Filed under: deals, VentureBeat

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Posted: 17 Oct 2011 06:50 AM PDT
With every new iPhone launch, Apple has managed to surpass the previous year’s records. This year is no different, as the company announced today that the iPhone 4S has sold over 4 million units in its first three days on sale.
Additionally, Apple’s new iCloud service, which offers free cloud storage for iOS devices and Mac computers, has seen more than 20 million signups.
The iPhone 4S sales numbers doubles last year’s sales for the iPhone 4 in its first weekend. It’s a clear indicator that, despite some enthusiast disappointment about the phone, most consumers found it to be a compelling device.
This is also the first iPhone launch across multiple carriers, which certainly helped to improve first weekend sales. Both AT&T and Sprint have said that the iPhone 4S launch last Friday smashed their previous sales records. AT&T also said that it was on track to double its previous single-day activation record (which was set by the iPhone 4).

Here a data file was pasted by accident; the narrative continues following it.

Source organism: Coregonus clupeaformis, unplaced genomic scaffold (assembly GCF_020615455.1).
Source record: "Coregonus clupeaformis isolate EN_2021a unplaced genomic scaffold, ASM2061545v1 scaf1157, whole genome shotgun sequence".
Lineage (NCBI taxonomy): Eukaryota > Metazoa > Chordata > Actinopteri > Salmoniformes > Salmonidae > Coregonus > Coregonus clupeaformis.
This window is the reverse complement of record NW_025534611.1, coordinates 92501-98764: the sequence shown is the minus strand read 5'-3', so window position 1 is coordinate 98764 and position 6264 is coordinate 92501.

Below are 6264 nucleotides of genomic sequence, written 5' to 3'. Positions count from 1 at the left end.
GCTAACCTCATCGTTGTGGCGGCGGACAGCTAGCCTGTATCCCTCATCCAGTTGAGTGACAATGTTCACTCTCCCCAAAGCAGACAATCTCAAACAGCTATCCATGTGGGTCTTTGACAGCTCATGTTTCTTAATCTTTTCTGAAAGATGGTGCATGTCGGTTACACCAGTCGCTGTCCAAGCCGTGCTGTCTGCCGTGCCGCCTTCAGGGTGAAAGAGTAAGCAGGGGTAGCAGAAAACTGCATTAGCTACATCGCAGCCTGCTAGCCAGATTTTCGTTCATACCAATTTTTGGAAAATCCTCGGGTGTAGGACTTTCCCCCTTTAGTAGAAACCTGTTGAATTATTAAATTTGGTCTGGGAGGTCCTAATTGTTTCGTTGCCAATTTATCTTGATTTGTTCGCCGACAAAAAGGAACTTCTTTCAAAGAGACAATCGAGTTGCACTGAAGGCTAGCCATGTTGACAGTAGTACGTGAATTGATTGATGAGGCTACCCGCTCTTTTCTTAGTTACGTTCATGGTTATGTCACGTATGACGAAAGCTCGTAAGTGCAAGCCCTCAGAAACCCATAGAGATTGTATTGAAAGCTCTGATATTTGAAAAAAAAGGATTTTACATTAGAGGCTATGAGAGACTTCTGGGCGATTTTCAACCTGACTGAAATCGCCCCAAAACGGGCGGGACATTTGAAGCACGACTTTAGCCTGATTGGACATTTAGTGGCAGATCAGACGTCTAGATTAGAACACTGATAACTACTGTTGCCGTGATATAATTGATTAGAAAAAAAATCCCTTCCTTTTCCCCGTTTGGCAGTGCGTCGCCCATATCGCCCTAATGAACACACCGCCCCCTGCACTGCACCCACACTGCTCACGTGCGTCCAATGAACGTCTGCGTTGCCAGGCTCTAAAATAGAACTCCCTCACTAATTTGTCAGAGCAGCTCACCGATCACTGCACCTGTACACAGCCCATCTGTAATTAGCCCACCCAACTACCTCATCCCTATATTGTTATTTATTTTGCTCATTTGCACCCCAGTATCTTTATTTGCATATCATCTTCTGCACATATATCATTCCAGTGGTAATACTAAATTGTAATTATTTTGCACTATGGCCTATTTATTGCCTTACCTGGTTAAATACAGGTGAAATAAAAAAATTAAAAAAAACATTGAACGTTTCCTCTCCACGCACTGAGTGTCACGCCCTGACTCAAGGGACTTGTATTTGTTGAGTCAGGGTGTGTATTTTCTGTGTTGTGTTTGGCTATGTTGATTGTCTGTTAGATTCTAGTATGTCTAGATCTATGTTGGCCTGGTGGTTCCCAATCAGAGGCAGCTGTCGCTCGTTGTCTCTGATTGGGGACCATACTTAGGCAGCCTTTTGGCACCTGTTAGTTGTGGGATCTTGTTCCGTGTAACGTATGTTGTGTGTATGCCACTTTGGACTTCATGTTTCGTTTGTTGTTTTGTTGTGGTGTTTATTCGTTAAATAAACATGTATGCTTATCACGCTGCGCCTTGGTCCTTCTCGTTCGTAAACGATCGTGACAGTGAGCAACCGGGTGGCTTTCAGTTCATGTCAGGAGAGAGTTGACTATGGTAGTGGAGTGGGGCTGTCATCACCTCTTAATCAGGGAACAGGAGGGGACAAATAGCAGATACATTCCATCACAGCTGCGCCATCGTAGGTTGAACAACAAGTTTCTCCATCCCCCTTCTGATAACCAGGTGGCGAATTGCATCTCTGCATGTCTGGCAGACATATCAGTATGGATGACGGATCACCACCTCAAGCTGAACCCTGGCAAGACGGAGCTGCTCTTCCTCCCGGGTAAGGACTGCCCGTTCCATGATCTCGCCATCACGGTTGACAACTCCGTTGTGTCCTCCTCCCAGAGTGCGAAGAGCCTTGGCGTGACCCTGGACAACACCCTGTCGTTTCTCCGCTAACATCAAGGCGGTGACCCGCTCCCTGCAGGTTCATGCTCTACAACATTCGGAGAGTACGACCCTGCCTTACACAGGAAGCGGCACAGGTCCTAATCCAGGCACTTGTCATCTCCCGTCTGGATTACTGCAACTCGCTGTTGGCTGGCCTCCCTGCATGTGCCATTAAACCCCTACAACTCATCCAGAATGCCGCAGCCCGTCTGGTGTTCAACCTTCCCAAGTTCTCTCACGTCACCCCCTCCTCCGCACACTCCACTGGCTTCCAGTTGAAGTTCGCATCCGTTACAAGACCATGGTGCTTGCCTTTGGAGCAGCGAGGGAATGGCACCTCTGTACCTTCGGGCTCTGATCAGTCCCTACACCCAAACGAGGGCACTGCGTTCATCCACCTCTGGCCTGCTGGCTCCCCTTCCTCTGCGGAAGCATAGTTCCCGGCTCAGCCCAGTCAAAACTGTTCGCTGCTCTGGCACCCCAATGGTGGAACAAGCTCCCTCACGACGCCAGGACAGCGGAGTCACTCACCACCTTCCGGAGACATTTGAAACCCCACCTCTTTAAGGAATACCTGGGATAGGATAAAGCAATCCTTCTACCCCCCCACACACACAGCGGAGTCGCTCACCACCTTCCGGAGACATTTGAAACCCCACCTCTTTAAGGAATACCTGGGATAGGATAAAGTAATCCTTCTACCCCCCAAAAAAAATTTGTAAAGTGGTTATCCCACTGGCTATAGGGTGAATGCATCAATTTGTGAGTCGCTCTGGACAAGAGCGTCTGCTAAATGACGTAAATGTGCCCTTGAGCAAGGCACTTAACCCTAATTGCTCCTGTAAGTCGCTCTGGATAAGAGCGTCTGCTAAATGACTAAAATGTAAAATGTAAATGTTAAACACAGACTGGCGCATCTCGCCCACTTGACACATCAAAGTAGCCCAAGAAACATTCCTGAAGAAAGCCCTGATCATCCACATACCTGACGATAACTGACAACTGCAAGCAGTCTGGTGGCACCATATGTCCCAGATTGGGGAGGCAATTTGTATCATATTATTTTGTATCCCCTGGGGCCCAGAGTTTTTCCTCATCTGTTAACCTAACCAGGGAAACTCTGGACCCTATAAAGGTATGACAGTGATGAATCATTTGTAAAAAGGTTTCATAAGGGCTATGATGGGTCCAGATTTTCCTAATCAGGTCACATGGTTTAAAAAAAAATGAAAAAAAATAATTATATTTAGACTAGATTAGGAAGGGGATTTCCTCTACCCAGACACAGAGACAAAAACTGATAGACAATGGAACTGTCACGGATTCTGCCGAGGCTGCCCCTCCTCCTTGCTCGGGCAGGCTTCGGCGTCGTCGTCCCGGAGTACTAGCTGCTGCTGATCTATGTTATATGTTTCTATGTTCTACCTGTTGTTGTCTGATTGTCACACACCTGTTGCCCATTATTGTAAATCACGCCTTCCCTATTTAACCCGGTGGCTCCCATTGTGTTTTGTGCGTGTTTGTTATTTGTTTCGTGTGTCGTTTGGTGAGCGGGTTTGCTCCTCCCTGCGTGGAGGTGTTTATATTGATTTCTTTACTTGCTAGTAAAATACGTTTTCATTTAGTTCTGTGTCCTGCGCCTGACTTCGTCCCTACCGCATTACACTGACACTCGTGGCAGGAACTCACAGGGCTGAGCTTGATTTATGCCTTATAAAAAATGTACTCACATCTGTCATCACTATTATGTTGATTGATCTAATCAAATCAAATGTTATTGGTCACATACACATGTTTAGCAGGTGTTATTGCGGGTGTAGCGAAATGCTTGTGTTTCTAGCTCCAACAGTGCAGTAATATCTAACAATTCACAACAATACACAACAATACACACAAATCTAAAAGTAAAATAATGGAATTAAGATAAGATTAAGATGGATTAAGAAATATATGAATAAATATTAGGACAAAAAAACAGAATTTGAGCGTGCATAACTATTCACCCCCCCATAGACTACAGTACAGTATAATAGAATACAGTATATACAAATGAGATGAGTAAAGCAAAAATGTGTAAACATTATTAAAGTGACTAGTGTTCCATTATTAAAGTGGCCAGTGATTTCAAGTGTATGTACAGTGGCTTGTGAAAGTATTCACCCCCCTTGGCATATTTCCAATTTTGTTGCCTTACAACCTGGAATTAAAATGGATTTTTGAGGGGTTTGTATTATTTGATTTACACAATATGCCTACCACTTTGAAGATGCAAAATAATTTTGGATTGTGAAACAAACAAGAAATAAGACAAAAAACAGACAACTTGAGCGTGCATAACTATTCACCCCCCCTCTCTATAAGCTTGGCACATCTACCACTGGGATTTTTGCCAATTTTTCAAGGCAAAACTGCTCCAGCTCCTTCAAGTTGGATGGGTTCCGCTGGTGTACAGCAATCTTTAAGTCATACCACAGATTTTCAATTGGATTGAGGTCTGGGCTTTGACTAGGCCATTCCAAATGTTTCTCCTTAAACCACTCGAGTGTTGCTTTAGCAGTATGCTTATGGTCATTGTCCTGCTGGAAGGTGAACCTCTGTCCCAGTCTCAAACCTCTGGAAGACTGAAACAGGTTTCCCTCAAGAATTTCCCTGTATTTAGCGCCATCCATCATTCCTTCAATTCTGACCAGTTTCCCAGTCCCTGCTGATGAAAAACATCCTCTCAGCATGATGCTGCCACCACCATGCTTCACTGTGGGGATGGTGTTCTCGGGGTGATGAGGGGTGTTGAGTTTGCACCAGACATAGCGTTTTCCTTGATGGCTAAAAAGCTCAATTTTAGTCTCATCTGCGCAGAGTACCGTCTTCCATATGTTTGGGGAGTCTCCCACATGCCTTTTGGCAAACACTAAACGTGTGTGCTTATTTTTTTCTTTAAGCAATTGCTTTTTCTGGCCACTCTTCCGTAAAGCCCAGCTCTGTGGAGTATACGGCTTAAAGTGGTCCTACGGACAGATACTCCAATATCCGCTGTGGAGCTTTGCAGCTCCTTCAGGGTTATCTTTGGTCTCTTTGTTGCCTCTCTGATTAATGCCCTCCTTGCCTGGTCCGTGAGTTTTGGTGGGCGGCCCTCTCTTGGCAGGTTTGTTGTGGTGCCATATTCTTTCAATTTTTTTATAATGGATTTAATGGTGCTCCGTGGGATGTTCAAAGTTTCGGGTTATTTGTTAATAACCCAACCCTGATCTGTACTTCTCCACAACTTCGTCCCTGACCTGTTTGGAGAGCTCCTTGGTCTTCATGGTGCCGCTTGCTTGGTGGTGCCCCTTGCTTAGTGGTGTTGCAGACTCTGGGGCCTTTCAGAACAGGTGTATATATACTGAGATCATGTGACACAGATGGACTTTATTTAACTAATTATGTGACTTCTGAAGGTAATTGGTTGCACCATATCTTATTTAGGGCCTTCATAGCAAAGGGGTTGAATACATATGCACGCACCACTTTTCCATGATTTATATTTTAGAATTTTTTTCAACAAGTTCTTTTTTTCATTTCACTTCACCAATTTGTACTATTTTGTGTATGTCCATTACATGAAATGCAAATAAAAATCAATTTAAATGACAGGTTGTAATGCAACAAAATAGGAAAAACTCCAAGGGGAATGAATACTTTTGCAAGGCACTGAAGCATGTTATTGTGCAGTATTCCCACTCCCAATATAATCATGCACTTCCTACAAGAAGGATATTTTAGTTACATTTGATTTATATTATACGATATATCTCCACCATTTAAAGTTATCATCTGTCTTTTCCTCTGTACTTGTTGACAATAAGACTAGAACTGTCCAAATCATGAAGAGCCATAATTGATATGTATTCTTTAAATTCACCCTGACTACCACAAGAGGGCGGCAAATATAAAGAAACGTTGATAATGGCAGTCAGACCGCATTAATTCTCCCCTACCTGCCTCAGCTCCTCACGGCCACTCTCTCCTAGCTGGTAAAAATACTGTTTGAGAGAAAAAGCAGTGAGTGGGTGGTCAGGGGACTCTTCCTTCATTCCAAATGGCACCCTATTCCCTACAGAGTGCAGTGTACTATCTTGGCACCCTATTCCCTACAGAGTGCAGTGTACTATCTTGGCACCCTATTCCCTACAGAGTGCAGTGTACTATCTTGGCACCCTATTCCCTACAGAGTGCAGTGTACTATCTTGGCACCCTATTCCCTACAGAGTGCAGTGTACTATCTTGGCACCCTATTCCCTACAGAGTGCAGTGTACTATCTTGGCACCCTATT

Apple’s iCloud signup numbers don’t come as much of a surprise, as the prospect of free cloud storage was likely very tempting to plenty of Mac users and those upgrading to iOS 5.
Apple says that the iPhone 4S, which is currently available in seven countries, will be available in 22 more countries on October 22. By the end of the year, the iPhone 4S will be available in more than 70 countries.

Filed under: mobile, VentureBeat

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Posted: 17 Oct 2011 05:00 AM PDT
Hackers spent about 25 percent of their time in forums educating other hackers about beginner tips, according to a survey by cyber security firm Imperva.
Hackers devote a lot of time to hacking tutorials, which means there is a strong and steady interest in content related to learning the tricks of the trade. About 22 percent of the discussions related to hacking tools and programs, while 21 percent related to web site and forum hacking.
This kind of analysis gives everybody a bird’s-eye view of where hacking is going and the topics that are in the forefront of the minds of hackers — and therefore should be in the forefront of the minds of security professionals.